U.S. Weekly Jobless Claims Post Biggest Decline in Two Years

Jobless claims by U.S. workers posted their biggest decline in nearly two years, a further indication of the strengthening of the U.S. labor market.

Initial claims for state unemployment benefits came in at a seasonally adjusted 234,0000 for the week ended April 1, the Department of Labor said Thusday. That was fewer than the 250,000 jobless claims forecast by economists polled by Reuters.

Jobless claims fell by 25,000, the largest drop since the week ending April 25, 2015. The four-week moving average of claims fell by 4,000 to 250,000. The four-week average is considered a more reliable gauge of labor market conditions as it isn’t as subject to factors, such as unseasonal weather, that can make the week-to-week numbers volatile.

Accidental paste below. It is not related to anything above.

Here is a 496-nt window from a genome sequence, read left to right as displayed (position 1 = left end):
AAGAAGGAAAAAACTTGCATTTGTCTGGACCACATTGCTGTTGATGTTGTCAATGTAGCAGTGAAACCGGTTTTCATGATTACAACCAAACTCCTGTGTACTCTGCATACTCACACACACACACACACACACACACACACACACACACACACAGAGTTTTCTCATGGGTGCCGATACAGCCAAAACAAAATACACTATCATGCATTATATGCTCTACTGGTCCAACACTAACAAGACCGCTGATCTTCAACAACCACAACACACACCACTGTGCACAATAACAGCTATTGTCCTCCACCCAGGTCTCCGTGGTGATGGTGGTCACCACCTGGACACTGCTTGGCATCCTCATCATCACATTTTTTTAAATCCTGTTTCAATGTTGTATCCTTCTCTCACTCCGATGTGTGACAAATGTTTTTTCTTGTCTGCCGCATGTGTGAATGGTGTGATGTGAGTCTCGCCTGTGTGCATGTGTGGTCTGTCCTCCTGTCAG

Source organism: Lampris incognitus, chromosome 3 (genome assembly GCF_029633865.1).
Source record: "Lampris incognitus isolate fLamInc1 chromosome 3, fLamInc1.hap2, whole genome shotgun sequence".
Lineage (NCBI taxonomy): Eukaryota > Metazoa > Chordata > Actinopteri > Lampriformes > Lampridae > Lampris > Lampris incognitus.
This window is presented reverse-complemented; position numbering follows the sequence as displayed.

This is the 109th weekly report in which jobless claims have fallen below 300,00, the level considered by many economists to mark a healthy labor market. That’s the longest stretch below the threshhold since 1970, according to data from the Federal Reserve.

There have been many signs recently that the labor market is on the strongest footing it has been in several years. Earlier this week, ADP and Moody’s Analytics said private payrolls grew in March by 263,000 jobs, more than economists expected.

The most closely watched labor market figure, the non-farms payroll number from the Bureau of Labor Statistics, is due on Friday. Economists had been expecting some pullback in the labor market following the very strong figures for February. But the strong ADP/Moody’s number has led many to raise their forecast. According to a survey by Reuters, economists are forecasting payrolls to increase by 180,000.


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